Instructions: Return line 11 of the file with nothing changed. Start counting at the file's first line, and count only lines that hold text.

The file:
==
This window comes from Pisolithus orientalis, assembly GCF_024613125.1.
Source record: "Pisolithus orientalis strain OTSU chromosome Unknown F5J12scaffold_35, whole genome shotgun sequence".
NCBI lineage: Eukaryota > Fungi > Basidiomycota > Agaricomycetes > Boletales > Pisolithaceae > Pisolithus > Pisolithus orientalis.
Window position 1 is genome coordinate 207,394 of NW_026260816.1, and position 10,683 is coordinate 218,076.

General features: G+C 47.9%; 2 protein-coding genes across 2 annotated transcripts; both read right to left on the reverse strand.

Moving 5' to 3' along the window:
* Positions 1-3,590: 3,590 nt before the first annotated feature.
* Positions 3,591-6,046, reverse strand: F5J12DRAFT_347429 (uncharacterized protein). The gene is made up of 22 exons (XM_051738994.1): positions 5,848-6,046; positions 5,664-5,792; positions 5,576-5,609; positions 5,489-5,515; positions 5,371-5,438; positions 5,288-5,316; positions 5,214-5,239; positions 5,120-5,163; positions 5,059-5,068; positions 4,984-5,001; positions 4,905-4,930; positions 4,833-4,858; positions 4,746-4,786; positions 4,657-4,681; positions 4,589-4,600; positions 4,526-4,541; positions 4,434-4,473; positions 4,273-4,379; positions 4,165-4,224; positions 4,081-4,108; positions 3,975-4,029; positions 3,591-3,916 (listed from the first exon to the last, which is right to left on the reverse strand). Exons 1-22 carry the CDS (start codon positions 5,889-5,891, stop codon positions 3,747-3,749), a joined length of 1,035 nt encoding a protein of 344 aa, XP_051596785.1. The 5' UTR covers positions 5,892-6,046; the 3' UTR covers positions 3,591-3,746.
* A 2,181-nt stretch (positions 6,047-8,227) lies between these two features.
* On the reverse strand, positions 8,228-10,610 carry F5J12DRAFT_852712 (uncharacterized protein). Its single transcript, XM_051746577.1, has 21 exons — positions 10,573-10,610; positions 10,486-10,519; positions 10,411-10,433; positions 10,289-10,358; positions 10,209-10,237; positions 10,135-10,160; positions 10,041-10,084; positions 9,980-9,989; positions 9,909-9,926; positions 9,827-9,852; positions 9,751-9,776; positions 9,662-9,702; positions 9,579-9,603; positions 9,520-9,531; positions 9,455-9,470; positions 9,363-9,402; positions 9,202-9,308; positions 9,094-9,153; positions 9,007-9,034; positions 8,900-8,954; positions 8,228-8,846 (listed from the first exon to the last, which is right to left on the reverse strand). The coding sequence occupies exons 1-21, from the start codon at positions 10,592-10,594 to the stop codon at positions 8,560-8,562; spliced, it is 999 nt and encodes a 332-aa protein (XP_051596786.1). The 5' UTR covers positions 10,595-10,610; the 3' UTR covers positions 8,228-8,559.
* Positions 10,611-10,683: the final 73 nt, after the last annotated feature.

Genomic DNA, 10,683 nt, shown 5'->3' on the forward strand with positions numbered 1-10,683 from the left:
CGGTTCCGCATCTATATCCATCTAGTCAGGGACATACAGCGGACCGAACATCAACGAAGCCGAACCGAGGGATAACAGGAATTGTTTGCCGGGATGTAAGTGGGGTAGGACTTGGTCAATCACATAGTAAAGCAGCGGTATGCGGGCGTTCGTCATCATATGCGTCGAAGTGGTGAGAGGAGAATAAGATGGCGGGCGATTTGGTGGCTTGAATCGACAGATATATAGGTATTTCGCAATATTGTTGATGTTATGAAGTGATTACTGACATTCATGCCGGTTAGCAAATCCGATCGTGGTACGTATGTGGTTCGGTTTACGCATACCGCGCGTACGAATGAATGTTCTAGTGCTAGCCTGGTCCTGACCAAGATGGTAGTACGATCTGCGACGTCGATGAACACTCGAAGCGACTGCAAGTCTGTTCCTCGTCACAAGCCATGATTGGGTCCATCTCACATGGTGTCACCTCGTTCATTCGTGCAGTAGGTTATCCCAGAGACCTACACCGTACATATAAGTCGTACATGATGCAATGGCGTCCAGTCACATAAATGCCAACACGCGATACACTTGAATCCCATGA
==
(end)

* Positions 10,611-10,683: the final 73 nt, after the last annotated feature.